• Cost of Living: $345 single person without accommodation
  • Language: Arabic
  • Currency: Egyptian Pound 1 EGP = USD0.032
  • Major Cities: Cairo, Aswan, Luxor, Alexandria


Pros of Egypt for Digital Nomads:

Egypt is such a fascinating country that it is sure to be inspiring for anyone who chooses to spend time there. The cost of living is also very reasonable, estimated to be about 65% less than in the United States.


Cons of Egypt for Digital Nomads:

Security concerns have not completely disappeared in Egypt, and it can be challenging for travelers to feel safe, especially women. The cities can feel overpopulated and polluted, and driving can be a scary experience!



Tanzania, the gateway to the Serengeti, doesn’t have a digital nomad visa, but there are options for remote workers. The Class C Business Visa is a popular choice. It is granted for 90 days in the first instance but can be extended for up to six months. You only need to provide evidence of business activity and financial stability to qualify for the visa.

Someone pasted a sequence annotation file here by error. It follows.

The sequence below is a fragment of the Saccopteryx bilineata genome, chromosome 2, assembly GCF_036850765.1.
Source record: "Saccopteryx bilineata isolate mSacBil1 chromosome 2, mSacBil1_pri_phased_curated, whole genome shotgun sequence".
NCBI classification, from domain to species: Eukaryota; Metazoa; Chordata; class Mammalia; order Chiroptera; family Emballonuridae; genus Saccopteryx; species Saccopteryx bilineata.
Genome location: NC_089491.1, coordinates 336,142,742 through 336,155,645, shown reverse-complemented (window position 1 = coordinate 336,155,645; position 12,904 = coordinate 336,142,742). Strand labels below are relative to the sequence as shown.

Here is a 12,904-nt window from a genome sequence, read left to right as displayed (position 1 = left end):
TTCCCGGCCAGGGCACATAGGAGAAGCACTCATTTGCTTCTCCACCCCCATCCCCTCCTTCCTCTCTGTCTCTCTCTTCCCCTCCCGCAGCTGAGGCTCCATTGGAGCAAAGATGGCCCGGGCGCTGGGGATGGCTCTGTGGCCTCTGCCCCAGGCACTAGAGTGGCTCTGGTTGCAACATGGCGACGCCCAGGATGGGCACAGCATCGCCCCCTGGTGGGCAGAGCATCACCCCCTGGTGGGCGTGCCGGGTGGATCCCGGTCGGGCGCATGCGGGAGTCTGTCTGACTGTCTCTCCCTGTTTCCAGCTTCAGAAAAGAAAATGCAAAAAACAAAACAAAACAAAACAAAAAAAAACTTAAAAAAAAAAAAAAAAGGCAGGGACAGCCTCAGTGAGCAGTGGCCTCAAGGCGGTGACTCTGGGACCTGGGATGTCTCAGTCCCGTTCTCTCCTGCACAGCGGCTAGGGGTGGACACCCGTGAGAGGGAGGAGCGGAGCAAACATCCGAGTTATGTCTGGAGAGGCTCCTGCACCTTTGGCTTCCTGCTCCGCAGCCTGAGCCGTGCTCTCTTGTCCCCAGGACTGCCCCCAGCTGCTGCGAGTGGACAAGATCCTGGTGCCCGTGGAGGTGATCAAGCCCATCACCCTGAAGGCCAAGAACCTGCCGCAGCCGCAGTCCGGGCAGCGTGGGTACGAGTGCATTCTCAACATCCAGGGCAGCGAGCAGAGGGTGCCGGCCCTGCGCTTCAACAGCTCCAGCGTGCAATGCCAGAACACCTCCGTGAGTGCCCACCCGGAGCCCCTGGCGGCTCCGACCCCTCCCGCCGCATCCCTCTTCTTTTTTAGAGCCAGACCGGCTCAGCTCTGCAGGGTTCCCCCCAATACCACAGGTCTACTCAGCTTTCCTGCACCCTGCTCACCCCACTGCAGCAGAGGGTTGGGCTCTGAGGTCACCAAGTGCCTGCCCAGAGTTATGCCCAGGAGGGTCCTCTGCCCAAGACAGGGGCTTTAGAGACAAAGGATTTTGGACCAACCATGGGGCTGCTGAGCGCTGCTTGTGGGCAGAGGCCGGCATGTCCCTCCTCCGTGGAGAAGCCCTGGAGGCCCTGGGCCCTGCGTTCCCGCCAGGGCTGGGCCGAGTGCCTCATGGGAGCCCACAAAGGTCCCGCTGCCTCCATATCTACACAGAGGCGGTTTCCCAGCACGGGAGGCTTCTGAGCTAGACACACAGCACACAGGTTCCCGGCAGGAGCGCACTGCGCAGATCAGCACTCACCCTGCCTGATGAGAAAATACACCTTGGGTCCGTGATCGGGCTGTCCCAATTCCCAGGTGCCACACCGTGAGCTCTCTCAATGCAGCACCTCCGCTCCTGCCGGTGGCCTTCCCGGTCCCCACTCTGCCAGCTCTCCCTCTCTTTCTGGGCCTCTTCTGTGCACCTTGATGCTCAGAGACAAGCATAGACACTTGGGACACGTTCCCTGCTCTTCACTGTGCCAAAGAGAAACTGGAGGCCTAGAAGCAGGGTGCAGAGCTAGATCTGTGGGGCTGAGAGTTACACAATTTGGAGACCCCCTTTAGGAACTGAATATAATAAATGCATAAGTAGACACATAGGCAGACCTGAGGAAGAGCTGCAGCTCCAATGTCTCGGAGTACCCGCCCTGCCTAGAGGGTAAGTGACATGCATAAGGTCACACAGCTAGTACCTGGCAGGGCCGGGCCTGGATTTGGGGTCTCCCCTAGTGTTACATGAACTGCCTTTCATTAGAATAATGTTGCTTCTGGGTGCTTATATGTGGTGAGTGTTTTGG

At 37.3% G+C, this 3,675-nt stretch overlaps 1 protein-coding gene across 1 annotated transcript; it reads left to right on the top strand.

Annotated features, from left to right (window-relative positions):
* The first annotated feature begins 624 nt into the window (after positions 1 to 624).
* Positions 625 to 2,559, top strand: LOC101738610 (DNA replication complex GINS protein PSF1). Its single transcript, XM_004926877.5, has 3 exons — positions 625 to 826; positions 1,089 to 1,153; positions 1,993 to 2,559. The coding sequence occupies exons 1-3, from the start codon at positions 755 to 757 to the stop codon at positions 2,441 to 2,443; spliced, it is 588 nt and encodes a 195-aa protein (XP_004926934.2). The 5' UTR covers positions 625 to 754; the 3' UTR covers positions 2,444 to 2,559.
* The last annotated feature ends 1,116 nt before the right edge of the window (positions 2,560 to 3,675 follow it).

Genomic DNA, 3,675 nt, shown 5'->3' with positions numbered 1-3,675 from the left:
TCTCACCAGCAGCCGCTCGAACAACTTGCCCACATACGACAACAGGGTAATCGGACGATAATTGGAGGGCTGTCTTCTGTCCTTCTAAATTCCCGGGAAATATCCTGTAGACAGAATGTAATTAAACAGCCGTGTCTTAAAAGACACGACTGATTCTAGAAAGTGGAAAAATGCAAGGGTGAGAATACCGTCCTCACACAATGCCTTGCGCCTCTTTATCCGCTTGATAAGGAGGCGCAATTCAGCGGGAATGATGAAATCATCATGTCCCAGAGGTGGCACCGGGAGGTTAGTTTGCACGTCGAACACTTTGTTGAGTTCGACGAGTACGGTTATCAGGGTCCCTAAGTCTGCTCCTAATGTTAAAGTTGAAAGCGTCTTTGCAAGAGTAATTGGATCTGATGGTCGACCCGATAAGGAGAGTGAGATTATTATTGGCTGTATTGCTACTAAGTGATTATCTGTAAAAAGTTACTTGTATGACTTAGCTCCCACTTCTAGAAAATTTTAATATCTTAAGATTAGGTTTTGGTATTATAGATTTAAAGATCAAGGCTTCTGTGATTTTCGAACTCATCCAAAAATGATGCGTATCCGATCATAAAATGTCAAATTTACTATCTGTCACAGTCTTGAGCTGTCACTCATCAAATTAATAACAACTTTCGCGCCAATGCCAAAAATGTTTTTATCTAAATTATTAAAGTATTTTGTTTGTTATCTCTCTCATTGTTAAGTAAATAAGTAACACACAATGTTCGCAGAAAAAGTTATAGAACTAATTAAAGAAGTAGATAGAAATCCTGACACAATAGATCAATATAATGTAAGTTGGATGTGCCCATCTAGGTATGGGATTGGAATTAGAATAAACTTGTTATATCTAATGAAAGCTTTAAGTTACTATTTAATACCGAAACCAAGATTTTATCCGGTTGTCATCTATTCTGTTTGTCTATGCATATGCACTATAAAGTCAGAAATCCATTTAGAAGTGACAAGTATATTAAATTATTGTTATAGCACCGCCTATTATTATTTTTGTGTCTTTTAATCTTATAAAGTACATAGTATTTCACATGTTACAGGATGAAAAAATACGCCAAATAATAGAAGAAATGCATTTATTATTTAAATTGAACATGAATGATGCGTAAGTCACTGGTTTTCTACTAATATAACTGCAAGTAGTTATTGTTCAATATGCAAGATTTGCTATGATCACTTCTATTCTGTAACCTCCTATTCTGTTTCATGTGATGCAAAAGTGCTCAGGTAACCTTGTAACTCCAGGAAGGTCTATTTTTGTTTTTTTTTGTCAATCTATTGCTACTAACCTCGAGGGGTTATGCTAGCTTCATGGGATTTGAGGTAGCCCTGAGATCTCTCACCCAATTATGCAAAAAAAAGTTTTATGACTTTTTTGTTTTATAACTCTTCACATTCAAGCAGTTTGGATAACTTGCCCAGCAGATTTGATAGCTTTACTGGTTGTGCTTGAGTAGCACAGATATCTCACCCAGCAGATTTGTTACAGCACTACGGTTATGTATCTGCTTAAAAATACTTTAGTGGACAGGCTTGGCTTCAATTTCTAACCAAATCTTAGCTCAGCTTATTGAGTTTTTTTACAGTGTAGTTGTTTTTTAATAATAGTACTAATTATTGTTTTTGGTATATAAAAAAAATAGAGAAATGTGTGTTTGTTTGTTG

• Cost of Living: $465 single person without accommodation
  • Language: Swahili, English
  • Currency: Tanzanian Shilling 1 TZS = USD0.00040
  • Major Cities: Dar es Salaam, Dodoma


Pros of Tanzania for Digital Nomads:

Tanzania is an attractive destination for safaris and to see Africa’s unique landscapes and wildlife, not to mention Mount Kilimanjaro. It is also known for its diverse culture and friendly people that make day-to-day life positive. The cost of living in Tanzania is also highly affordable.